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THE NATION | RESPONSE TO TERROR

Lack of Goggles Cited in Crash

June 20, 2002|TONY PERRY and ERIC BAILEY | TIMES STAFF WRITERS

SAN DIEGO — The crash of a Marine Corps plane into a mountainside in Pakistan that killed seven Marines was caused by flight crew error, but might have been prevented if the plane had been equipped with night-vision equipment, a Marine investigation concluded Wednesday.

The KC-130 Hercules transport and refueling aircraft crashed Jan. 9 while attempting a night landing at Shamsi, Pakistan, when the air crew "lost awareness of their position" and did not realize the plane was too low to clear a mountain range that rings the military airfield there, according to the report.

The crash remains the deadliest accident during the U.S. war on terrorism.

The plane, flown by Marines from Miramar Marine Corps Air Station in San Diego, did not have the night-vision equipment the Marine Corps has since ordered installed in many of its KC-130 planes.

The equipment might have allowed the pilot, co-pilot, navigator and flight engineer to realize the plane was headed toward the mountain while banking left on its approach to the airfield, officials said.

"It may have helped," said Col. Randolph Alles, commanding officer of Marine Aircraft Group 11. "We just don't know."

In Redding, the mother of the pilot, Capt. Matthew W. Bancroft, said the report adds to the family's grief but does not diminish their pride in his military service.

"We've been preparing for this, but it still hurts," Beverly Bancroft said. "You think you're just starting to heal, then it starts all over again. The people who knew Matthew and flew with him knew what a good pilot he was.

"Whatever the circumstances, they all died in the service of their country," she said.

At the time of the crash, the Marine Corps had night-vision equipment on nine of its KC-130s, eight of which are part of reserve squadrons in New York and Texas. The planes sent to support combat operations in Afghanistan did not have the equipment.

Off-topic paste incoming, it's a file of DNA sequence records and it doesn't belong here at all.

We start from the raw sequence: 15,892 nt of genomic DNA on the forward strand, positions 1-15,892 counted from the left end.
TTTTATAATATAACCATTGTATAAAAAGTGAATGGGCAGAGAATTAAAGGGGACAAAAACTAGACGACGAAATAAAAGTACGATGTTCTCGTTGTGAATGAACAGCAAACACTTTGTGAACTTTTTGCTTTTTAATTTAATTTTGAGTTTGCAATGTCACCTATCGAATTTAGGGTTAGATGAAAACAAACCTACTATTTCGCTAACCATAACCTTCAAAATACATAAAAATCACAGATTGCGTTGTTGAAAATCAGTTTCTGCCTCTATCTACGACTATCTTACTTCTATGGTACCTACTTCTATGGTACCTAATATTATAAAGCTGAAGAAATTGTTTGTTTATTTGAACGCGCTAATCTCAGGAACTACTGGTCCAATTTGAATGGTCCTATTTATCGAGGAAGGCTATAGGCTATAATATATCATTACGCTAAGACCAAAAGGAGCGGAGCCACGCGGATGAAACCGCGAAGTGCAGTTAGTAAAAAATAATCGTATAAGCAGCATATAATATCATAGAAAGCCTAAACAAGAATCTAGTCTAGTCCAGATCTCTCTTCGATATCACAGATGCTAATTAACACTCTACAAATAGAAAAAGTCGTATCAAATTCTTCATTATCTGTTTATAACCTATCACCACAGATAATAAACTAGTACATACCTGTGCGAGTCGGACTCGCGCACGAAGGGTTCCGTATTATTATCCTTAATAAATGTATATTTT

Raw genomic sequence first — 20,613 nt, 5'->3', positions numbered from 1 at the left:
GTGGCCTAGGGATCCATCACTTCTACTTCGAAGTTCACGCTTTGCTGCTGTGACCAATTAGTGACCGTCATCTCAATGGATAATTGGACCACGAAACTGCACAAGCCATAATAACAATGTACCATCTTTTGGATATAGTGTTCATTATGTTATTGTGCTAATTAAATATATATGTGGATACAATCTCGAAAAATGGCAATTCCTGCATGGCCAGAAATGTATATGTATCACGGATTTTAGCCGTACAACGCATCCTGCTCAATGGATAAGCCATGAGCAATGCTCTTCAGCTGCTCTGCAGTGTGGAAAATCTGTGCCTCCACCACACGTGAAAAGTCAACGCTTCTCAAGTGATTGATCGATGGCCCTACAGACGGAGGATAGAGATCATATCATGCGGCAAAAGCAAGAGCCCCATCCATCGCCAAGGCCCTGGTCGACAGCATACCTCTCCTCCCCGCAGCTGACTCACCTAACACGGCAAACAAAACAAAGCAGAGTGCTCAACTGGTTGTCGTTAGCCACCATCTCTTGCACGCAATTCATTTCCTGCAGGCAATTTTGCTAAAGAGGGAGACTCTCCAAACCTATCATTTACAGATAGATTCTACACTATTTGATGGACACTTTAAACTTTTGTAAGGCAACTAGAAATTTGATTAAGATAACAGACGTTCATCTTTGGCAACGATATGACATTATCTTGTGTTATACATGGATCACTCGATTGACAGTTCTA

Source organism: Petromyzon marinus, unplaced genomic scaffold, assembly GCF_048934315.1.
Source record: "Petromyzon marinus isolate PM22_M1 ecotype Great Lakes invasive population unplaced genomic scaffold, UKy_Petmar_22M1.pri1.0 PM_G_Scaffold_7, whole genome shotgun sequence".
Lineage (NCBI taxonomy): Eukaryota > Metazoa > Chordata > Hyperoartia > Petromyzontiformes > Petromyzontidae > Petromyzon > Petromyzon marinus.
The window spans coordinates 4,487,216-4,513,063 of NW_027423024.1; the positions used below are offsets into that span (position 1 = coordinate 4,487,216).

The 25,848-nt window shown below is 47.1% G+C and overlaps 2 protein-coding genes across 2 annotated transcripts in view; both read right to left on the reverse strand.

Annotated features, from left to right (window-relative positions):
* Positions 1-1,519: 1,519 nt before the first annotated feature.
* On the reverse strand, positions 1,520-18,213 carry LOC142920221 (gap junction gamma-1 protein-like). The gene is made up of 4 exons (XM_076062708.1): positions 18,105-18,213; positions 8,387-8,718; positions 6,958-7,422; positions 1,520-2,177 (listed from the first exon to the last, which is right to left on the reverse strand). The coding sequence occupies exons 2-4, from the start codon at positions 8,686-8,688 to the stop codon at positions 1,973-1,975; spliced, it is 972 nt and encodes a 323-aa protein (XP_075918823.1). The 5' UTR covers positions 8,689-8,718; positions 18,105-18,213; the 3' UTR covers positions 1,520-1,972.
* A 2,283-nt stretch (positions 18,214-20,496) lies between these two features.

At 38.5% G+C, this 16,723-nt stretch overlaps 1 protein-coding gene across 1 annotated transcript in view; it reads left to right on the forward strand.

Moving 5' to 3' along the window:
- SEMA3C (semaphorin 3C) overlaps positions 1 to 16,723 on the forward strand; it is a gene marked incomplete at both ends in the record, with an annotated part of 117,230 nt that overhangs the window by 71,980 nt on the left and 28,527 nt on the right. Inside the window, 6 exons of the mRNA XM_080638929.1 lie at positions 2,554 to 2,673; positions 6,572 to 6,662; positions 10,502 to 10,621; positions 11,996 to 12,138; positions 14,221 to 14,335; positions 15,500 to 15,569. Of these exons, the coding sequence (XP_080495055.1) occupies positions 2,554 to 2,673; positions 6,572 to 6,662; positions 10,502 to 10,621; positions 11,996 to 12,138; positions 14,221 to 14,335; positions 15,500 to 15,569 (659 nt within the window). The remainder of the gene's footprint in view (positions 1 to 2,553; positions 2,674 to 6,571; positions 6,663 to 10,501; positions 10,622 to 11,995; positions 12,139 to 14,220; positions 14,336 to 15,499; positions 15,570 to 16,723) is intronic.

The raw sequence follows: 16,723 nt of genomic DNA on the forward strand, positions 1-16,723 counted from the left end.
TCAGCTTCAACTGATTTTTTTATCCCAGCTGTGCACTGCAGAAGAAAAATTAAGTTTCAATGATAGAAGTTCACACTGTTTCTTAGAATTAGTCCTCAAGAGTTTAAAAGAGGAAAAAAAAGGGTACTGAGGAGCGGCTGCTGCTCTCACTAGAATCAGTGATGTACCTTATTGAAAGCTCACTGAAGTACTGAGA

But Alles and other officers noted that other KC-130s previously had landed at the same airfield at night without problems.

The crew was experienced and rested and had flown before into Shamsi, near the Afghanistan border.

The night was moonless but clear.

Although asserting there is no connection to the crash, the Marine Corps this year began training crew members in the use of night-vision goggles and retrofitting KC-130 planes so that their display terminals can accommodate the goggles. The retrofit requires that cockpit display lights be modified, so they do not appear blurred to crew members wearing goggles.

The KC-130s have been packhorses to support the Marine Corps thrust into Afghanistan, ferrying fuel, supplies and troops to Camp Rhino--a former Taliban facility seized by the Marines--and to the war-torn airfield at Kandahar.

"There was obviously a mistake made there in a high-demand environment," Alles said. "It happens in aviation."

According to the report, Bancroft asked for permission to land at the main runway at Shamsi. But because of noise concerns from a neighboring Pakistani village, a Marine Corps air traffic controller told Bancroft instead to use a second runway with a different approach.

Alles said guidelines call for planes operating in such conditions to climb to 7,000 feet, then maneuver for a long, straight approach.

Instead, Bancroft banked left and tried for what pilots call a "short" landing.

The plane struck the mountain at an altitude of 3,800 feet--200 feet short of the altitude needed to clear the ridge.

Officials speculated that the crew may have been cutting corners because they were behind schedule and had two other stops.

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